L-4F treatment in the presence or absence of pravastatin also significantly prevented overall bone loss and additional osteopenic manifestations within the lumbar spine, as reflected in significantly higher total BMD and vertebral BMD in treatment mice, compared to vehicle controls. Feng et al. showed that five-month-old female apoE-/-Fas-/- mice experienced a greater decrease in vertebral BMD than in femoral BMD by the time they reached nine months [16]; this could account for the minimal difference seen among the femoral BMD values of the different treatment groups. Okamatsu et al. previously demonstrated, in a series of neutralization studies, that RANKL, a stimulator of osteoclastogenesis, activation, and survival, triggers CCL9, which further stimulates osteoclast activation for bone resorption [48]. Mice receiving L-4F had significantly lower plasma levels of CCL9 than control mice, which correspond with improved trabecular bone characteristics observed in L-4F-treated mice compared to vehicle controls. Furthermore, Graham et al. demonstrated that the production of RANKL, by T lymphocytes could be induced by circulating oxPLs [49], indicating that osteopenic manifestations could be linked to atheroma formation as a result of elevated levels of circulating oxPLs.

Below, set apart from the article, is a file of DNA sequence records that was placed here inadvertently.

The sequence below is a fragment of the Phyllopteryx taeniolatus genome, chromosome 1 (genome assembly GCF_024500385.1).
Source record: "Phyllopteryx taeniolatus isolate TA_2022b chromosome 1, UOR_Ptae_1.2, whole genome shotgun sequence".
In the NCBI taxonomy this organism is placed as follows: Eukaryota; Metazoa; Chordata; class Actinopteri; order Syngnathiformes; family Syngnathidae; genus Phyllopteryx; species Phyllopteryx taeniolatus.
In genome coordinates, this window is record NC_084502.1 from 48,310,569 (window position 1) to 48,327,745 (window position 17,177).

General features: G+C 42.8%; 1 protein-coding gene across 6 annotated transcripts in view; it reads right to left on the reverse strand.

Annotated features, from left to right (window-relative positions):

OxPLs, such as POVPC and PGPC, are commonly found in oxidized LDL and aid in the development of fatty streaks, which may contribute to accelerated atherosclerosis in SLE [50]. Mice with L-4F or combination treatment showed significantly decreased levels of IgG autoantibodies to both POVPC and PGPC without significant alteration in plasma lipid levels (Figure 6d). In addition, L-4F successfully improved the anti-inflammatory function of HDL and reduced the proinflammatory nature of LDL, as determined in cultures of human aortic endothelial cells. Increased levels of circulating CCL19 has been correlated with unstable plaques in patients with CVD compared to patients with stable plaques [36]. Significantly decreased levels of circulating CCL19 and VCAM-1, both linked to plaque formation and instability, are consistent with possibly improved lesion characteristics in both L-4F and combination treatment mice.